On Wednesday Head Football Coach Kliff Kingsbury and his staff shared a collective sigh of relief as the NCAA Football Rules Committee tabled a 10-second rule proposal that would have slowed college offenses.
The 10-second proposal would have prohibited snapping the ball until at least 10 seconds run off the 40-second play clock. This would have allowed defenses to substitute even if the offense did not. The only exceptions would be in the final two minutes of each half and if the play clock began at 25 seconds.
The offensive scheme Kingsbury brought with him from Texas A&M is predicated on tempo and catching the defense off guard or out of position. If this rule had been passed by the Oversight Committee, Tech, along with many other programs, would have potentially been forced to drastically change their offensive identity.
The Red Raiders are obviously not the only team that likes to play up tempo offensively. With the evolution of the Spread Offense across the College Football landscape, many programs run a variation of the up tempo scheme. The majority of coaches in the game were opposed to the rule change and this had a major influence in the proposal being tabled.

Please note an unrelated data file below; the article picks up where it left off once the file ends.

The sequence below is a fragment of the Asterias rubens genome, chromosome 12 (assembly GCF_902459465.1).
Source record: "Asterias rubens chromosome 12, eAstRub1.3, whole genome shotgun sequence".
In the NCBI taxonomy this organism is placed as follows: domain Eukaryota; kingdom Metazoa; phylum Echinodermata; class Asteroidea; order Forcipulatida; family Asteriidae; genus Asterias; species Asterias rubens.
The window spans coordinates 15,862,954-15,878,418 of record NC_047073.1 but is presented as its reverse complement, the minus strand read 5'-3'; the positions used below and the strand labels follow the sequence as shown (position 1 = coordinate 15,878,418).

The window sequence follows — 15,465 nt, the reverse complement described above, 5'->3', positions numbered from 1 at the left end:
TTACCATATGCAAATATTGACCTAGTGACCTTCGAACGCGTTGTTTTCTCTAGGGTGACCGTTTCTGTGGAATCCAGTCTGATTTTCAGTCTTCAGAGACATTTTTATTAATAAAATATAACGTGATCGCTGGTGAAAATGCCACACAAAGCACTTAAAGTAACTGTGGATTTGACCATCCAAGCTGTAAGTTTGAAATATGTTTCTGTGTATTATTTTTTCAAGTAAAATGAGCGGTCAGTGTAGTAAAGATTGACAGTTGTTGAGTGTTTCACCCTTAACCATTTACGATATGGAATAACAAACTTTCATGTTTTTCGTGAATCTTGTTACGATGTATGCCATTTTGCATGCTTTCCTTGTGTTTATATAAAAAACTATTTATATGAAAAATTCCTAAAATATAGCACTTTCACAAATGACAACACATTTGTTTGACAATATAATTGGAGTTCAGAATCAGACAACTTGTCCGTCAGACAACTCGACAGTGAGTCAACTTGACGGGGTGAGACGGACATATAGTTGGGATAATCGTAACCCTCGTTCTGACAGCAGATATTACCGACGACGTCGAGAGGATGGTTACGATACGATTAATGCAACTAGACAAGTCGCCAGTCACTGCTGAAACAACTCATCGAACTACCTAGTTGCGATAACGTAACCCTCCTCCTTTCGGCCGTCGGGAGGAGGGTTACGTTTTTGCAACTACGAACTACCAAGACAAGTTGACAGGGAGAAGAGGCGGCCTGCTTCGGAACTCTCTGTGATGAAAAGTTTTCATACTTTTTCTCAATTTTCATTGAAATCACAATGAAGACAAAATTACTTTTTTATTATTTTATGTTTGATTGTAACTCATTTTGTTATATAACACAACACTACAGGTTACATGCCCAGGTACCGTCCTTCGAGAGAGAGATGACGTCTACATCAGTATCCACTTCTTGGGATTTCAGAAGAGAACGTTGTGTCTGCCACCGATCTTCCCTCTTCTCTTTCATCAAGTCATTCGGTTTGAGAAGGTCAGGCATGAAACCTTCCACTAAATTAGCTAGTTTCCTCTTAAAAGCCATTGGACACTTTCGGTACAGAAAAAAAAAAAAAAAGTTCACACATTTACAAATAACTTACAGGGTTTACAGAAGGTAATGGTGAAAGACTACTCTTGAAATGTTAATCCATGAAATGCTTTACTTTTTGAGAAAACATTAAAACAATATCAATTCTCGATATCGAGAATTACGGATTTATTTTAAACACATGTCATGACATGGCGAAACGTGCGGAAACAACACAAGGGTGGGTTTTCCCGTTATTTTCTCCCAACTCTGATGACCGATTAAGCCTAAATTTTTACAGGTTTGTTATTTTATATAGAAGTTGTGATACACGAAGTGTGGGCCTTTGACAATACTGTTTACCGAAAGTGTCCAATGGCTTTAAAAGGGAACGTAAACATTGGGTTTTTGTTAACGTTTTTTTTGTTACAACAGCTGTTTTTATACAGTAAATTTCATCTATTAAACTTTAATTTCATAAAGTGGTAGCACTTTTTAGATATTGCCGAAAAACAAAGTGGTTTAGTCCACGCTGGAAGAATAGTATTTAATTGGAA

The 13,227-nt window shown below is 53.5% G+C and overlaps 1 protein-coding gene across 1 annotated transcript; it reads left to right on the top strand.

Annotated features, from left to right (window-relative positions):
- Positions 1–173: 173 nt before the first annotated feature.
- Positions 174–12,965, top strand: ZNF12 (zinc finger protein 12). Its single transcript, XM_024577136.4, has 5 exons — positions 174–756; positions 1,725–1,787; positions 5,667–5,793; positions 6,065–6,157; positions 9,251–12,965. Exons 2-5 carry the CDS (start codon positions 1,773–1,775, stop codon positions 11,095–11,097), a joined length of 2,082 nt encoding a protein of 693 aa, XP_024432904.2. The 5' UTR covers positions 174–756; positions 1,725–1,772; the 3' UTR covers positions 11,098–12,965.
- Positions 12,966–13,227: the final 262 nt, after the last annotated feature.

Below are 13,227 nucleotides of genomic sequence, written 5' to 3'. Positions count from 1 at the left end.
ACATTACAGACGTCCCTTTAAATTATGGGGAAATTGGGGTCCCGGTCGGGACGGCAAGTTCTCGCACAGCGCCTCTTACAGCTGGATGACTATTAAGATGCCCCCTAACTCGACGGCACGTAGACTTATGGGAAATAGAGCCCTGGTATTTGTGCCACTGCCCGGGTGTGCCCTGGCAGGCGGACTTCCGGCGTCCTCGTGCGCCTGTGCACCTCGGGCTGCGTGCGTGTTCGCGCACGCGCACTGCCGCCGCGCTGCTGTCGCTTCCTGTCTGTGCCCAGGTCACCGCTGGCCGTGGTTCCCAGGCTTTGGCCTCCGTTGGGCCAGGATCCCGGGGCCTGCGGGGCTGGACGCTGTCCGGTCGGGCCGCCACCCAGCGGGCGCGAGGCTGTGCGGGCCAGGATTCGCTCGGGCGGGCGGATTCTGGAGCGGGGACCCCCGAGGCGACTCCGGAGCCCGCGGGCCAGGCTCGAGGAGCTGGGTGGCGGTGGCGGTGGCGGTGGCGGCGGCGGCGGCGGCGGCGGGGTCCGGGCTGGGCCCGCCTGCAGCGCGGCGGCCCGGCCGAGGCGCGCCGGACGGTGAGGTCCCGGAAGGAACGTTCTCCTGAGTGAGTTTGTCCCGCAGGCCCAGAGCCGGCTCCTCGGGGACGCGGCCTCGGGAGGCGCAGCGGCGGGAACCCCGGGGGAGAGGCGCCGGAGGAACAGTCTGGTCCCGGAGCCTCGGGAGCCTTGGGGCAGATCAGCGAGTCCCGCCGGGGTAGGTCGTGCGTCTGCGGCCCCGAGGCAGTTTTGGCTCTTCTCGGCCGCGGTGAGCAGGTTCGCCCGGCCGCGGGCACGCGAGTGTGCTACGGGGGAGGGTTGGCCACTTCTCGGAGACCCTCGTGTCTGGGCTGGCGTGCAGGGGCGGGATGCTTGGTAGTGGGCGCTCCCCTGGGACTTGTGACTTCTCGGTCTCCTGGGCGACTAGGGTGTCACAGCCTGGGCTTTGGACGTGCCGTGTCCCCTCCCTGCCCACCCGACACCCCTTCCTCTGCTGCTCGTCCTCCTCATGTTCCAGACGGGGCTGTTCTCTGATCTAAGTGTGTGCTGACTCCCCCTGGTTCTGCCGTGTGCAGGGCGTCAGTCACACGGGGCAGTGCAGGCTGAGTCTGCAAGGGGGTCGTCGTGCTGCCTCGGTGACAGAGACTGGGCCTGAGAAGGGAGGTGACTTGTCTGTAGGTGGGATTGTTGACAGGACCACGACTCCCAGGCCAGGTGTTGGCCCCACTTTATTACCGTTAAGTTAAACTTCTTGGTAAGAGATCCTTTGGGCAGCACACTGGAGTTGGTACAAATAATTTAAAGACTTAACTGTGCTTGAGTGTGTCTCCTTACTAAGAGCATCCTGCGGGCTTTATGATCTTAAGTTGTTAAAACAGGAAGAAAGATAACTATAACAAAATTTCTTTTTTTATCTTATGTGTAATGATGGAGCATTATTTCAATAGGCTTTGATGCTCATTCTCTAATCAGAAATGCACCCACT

The proposal was brought to light by a group of Head Coaches who were pushing player safety. They said the speed of the offenses posed a larger threat of injury to all players. But there was no scientific evidence to back up their theory, which played a large role in the committee's decision.
Kingsbury had voiced his opposition to the rule on numerous occasions while it was being discussed. He got a chance to share his thoughts again Wednesday after the proposal had been squashed.
"I thought it was the right thing to do," Kingsbury said. "I think there was an outcry against it, I think it was the right thing to do and I'm glad they got that right. I didn't think there was enough basis to do it. I think that's what basically defeated it."
Texas Tech utilized the up-tempo scheme better than anyone in the nation last year, running the most plays from scrimmage (87.4) per game.
Copyright 2014 KCBD. All rights reserved.